I recently came across a site whose guest posting policy, while thorough, was discouraging at best and downright scary at worst. Why accept guest posts if you’re going to be mean about it?
I understand the need to put spammers and link-seeking trolls in their place. But there are ways to accept guest posts on your site without going into fascist mode. My thing is this: it’s my site. I don’t have to be overly defensive of my guest post policy. It is what it is, and there is no need to go over the top.
The site I’m referring to was one of those sites that doesn’t even appear to be run by a human being. Boxy, template-looking, with author bio boxes that didn’t even have any content in them! Not surprisingly, the site didn’t have many guest posts – or posts at all. And yet under the inviting looking “Write for Us” menu link was a dissertation-like guest post policy that, between the lines, screamed, “Don’t write for us.”
I’ve long held the belief that guest posting is good for the host and good for the guest. If it is not a win-win situation, it’s not worth it. And for those of us who host, the “win” we offer is not simply real estate on the blog. If that’s all we’re offering, that’s not good enough. As a host, I try to go out of my way to ensure that my site is a good place to publish.
But not all site owners see it that way… Here’s how to avoid those who are really just looking to use you. Watch out for these signs.
Signs that a Site is Bad for Guest Posting
1. The site owner blatantly tells you that they are not going to let you know if your post is published or not.
I understand not telling you if your post will NOT be published, but it’s simply common courtesy to let a potential guest blogger know that their post will be published. I let them know in either case.
Simple fix for the lazy or busy: Install a plugin that will alert contributors when their posts are scheduled to be published. Now, the caveat is that your site needs to be structured such that guests are set up as contributors. In my case, I have both situations frequently. When guests are not set up as contributors, I simply let them know when their post is published AND I send them the link to it.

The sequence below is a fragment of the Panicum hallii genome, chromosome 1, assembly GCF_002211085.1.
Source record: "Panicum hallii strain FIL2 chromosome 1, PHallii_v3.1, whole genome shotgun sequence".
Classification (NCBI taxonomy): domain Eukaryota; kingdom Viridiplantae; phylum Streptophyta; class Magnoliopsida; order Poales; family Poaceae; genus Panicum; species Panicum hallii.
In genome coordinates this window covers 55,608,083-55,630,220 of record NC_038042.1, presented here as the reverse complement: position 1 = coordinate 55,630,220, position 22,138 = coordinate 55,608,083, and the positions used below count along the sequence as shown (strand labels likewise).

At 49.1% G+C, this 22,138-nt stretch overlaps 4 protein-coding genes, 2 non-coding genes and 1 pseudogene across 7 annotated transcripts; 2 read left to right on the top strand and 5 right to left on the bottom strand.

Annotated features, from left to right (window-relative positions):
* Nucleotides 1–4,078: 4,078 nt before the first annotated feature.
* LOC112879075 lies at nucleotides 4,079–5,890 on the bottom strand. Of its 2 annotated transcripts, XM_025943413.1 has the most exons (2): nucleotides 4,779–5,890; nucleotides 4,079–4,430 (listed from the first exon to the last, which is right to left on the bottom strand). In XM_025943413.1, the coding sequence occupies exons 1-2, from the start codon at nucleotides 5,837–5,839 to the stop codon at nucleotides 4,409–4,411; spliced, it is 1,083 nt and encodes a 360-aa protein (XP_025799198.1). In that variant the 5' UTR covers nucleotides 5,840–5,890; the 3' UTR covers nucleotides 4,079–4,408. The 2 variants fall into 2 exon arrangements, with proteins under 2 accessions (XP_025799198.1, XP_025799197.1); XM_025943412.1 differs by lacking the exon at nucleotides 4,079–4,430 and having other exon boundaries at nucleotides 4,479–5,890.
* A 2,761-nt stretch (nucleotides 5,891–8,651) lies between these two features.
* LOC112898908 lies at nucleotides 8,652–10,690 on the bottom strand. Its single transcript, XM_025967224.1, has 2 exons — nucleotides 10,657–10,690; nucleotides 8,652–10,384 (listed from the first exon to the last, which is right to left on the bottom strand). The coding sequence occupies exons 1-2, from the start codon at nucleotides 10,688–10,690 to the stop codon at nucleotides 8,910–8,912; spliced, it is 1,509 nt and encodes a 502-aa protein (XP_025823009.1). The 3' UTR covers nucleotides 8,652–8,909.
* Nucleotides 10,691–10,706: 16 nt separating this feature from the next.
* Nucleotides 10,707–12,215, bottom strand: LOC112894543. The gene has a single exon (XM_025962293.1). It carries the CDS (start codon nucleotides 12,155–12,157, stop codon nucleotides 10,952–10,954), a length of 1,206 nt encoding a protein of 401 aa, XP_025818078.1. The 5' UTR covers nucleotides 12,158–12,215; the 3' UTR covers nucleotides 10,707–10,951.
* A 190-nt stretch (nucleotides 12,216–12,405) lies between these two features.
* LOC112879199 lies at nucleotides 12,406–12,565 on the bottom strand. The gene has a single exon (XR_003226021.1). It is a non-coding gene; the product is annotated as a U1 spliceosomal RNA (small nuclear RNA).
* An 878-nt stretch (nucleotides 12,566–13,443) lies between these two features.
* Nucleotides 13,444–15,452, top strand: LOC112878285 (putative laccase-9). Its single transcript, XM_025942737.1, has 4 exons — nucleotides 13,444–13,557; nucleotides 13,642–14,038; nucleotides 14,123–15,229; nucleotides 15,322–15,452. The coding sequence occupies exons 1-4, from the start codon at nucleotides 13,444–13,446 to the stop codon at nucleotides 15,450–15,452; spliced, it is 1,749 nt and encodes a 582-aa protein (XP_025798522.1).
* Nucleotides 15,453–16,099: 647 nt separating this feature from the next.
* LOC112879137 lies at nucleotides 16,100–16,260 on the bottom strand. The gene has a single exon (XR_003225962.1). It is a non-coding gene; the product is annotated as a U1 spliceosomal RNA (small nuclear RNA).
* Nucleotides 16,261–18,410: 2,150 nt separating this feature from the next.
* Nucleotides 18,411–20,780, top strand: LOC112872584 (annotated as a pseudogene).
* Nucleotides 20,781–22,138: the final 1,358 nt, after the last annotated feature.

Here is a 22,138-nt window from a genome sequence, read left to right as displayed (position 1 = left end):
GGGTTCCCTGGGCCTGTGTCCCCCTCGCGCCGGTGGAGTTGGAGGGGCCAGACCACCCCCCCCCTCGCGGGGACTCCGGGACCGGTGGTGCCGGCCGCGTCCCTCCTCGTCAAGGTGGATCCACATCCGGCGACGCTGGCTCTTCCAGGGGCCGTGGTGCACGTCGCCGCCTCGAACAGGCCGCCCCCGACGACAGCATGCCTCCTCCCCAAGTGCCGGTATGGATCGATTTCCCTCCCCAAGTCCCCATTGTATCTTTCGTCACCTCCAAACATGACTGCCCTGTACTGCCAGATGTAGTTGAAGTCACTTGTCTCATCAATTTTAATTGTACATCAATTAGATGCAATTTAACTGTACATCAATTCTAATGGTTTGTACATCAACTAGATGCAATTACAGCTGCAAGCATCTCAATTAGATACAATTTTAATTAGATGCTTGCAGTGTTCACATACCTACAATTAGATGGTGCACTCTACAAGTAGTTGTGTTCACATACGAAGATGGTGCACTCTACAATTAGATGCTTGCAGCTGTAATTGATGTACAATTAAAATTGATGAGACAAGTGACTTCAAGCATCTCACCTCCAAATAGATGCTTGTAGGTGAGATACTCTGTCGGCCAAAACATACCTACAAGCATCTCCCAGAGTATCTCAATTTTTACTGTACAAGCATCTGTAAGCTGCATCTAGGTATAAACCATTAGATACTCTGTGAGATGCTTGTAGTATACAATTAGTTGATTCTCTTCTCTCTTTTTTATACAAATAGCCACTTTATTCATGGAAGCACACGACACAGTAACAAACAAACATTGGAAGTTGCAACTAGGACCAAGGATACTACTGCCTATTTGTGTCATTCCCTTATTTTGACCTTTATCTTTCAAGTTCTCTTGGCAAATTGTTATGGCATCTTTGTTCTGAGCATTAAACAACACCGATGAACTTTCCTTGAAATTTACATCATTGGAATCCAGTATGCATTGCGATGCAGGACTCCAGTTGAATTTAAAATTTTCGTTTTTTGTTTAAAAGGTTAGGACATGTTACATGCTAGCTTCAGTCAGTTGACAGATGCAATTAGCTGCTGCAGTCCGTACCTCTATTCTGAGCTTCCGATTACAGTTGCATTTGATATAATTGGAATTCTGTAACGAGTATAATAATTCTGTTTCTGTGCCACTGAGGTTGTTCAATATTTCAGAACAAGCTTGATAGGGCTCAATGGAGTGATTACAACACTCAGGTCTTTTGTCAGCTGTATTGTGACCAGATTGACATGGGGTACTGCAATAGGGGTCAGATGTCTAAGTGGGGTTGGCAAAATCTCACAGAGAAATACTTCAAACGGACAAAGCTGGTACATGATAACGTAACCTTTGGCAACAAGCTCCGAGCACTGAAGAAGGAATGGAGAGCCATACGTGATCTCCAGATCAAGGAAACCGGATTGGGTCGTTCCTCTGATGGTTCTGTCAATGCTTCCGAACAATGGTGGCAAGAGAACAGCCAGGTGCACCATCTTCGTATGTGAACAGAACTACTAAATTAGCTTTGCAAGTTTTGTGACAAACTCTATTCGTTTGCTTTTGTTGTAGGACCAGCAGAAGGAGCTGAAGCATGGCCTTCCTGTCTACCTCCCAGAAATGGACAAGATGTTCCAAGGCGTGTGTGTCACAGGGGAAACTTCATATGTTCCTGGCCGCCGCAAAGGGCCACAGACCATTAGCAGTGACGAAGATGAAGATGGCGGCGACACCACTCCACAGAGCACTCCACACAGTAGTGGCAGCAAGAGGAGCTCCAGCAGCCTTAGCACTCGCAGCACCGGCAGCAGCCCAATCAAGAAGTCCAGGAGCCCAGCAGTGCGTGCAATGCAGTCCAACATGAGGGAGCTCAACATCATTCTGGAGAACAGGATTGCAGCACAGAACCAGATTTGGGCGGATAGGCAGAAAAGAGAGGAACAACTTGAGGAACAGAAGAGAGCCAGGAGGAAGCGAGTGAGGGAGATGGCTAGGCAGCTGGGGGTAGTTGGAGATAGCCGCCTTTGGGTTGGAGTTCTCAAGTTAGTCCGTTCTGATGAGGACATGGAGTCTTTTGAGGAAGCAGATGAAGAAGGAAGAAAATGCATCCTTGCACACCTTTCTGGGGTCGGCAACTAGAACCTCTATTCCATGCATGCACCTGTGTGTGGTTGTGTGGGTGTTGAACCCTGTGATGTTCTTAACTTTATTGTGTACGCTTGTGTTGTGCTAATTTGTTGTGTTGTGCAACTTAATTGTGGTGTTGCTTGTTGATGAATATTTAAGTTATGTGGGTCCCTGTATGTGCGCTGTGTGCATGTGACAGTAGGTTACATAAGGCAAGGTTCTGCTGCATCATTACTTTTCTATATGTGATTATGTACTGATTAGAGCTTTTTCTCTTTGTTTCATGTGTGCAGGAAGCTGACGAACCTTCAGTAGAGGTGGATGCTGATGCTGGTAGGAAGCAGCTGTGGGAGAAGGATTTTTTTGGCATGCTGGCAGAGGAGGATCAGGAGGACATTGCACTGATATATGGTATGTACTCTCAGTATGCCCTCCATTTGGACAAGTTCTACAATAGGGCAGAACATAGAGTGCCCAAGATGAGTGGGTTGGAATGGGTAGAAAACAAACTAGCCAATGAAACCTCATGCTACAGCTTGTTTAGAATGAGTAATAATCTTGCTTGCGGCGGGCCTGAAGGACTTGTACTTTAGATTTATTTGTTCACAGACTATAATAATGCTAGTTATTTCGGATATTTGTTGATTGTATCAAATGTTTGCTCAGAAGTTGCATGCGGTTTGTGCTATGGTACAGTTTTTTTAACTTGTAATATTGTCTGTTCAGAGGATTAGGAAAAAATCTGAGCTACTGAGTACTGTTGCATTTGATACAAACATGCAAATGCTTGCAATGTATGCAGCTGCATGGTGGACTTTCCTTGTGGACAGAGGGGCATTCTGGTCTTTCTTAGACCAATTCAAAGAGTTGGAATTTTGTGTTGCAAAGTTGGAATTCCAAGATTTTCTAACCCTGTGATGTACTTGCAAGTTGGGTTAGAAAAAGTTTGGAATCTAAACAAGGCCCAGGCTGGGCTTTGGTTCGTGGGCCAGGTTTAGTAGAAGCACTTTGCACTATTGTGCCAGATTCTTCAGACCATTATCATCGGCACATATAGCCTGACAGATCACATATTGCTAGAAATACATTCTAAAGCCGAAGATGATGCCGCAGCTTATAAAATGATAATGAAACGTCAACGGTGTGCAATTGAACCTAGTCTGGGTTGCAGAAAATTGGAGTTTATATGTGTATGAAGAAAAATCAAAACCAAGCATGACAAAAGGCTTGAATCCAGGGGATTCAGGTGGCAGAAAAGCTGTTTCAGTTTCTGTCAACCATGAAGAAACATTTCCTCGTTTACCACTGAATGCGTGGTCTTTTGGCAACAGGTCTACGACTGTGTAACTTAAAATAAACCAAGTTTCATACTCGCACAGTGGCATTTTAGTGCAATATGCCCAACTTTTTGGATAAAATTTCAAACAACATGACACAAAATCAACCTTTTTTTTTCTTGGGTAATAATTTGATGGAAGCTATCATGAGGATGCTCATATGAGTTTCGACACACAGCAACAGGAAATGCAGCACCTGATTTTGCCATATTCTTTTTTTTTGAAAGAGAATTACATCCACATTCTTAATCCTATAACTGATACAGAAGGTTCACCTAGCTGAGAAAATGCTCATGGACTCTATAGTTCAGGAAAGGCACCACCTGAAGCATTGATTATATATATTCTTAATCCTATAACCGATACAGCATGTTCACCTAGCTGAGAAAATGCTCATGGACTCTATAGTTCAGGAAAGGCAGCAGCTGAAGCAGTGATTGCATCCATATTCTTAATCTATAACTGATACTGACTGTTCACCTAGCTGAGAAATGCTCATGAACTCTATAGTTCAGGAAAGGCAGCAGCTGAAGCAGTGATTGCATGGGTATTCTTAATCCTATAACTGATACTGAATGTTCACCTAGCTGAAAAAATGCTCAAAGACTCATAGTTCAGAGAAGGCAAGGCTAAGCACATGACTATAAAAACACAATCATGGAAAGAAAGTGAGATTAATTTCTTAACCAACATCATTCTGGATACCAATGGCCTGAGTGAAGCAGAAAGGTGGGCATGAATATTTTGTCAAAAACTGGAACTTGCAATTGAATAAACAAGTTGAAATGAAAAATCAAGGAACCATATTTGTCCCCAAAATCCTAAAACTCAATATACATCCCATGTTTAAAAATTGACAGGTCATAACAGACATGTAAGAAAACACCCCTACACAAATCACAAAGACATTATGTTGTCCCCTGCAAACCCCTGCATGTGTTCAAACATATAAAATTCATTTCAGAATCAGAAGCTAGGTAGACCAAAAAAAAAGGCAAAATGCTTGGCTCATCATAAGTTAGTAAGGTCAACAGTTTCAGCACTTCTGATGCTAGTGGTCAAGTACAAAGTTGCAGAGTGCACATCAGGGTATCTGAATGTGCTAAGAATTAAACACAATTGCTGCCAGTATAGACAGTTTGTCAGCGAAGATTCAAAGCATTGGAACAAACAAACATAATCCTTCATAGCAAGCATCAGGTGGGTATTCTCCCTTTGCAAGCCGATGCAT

Is it really that difficult to go out of your way to do that, as a host?
I loved the line on the blog I referred to earlier that reads, “Due to the high volume of guest posts that we receive, you will not be notified if your guest post is accepted and published on [site name].” High volume of guest posts? YEAH, RIGHT.
2. The site requires you to promote your guest post on your own blog.
So let me get this straight. This host is chastising guests from desiring a link/SEO benefit from guest blogging, but requiring the guest to give them a link. Sounds like a double-standard to me.
Again, guest blogging should be win-win. As a host, I don’t need a guest to link to their post on my site. Sure, it’s great if they do, but what goes on my site is mine to promote, and I take responsibility for that. I don’t require guests to give ME a link for publishing their content on my site. To me, that’s over the top.
3. The site’s bio boxes are deserted.
If the site is set up to display bio boxes, and there’s nothing in them (and ‘admin’ has no gravatar), move on. This site is most likely on auto-pilot. The owner doesn’t care about it enough to even give themselves credit, so don’t kid yourself into thinking they are going to give you any credit.
To me, it is a huge red flag when the owner has gone to the trouble of generating an extra long guest post policy but can’t be bothered to make sure the other more important features of their blog are set up properly. They are simply in it to receive, rather than to give.
4. The site owner tells you they are going to delete your email if you write to them with questions.
Seriously, I couldn’t make this stuff up if I tried. This host (the one who inspired this post) is completely off her rocker.
If you come across a site that tells you that if you write to them asking about your submission, they are going to delete your email, move… on. Forget about them. Only a jerk (in my opinion) would say something like that. Now, I may not be the best at getting back to people, but I haven’t made it a policy (in bold lettering) that I will delete their emails if they try to contact me.
If you are a host and you can answer yes to any one of those scenarios, you are a bad guest post host. And if you are a blogger and you come across a site with those ridiculous guidelines, run. Do not waste your writing on that blog.
To me, these four things are complete red flags and showstoppers. I wouldn’t publish a post on a site like that. Would you? What are your non-negotiables? What have you done as a guest post host to ensure your guests feel comfortable blogging with you?